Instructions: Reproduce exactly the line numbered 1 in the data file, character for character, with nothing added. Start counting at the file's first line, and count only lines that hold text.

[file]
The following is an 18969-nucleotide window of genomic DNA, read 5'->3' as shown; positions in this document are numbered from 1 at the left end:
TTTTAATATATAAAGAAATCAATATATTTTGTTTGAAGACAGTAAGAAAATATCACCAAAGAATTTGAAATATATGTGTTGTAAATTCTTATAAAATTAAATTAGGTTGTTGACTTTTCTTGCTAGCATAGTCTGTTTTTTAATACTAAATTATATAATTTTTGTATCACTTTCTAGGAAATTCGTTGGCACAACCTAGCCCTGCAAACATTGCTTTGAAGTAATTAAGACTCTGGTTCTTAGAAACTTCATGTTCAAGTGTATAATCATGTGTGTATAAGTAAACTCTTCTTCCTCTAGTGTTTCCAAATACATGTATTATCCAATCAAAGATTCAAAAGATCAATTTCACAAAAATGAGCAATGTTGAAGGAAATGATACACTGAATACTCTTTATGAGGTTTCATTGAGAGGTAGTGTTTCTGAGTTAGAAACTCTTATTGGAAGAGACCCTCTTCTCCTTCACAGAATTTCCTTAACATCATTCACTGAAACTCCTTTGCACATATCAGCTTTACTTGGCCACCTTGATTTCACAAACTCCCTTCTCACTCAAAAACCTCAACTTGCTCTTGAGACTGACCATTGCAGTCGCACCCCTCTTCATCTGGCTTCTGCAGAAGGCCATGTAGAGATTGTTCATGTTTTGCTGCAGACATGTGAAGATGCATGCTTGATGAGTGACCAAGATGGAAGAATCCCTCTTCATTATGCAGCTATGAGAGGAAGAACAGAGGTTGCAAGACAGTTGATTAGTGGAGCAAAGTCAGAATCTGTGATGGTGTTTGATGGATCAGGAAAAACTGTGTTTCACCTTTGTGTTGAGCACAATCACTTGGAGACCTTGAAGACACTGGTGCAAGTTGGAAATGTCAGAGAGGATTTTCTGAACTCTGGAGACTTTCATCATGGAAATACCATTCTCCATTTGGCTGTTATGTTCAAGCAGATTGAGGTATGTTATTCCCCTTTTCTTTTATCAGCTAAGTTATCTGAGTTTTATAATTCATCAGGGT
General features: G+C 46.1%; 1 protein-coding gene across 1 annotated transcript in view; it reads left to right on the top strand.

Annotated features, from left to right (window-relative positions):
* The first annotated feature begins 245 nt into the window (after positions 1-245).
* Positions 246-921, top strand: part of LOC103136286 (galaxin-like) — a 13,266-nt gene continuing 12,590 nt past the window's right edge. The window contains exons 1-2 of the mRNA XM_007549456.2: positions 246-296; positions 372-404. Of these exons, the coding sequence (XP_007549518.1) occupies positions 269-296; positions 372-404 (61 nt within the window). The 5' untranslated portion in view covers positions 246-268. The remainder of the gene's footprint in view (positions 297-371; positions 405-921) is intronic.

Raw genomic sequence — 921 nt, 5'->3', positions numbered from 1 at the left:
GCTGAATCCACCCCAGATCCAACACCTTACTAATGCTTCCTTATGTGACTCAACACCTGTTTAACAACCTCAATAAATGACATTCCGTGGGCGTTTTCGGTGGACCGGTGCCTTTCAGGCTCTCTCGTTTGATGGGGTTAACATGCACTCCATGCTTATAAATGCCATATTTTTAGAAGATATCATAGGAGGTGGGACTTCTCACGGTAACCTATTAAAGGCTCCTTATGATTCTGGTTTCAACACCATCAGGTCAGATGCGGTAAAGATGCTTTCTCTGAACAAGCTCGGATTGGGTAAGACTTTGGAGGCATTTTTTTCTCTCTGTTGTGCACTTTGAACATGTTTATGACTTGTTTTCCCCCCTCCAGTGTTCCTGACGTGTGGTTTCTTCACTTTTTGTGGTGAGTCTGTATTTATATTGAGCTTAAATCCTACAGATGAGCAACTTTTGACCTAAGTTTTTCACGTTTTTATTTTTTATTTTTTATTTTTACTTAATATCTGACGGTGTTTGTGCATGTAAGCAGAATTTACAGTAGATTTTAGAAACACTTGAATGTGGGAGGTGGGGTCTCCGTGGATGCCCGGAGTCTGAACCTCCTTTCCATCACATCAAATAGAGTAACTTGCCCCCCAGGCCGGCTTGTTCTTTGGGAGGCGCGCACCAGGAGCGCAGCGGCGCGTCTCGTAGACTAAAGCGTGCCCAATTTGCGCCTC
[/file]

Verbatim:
The following is an 18969-nucleotide window of genomic DNA, read 5'->3' as shown; positions in this document are numbered from 1 at the left end: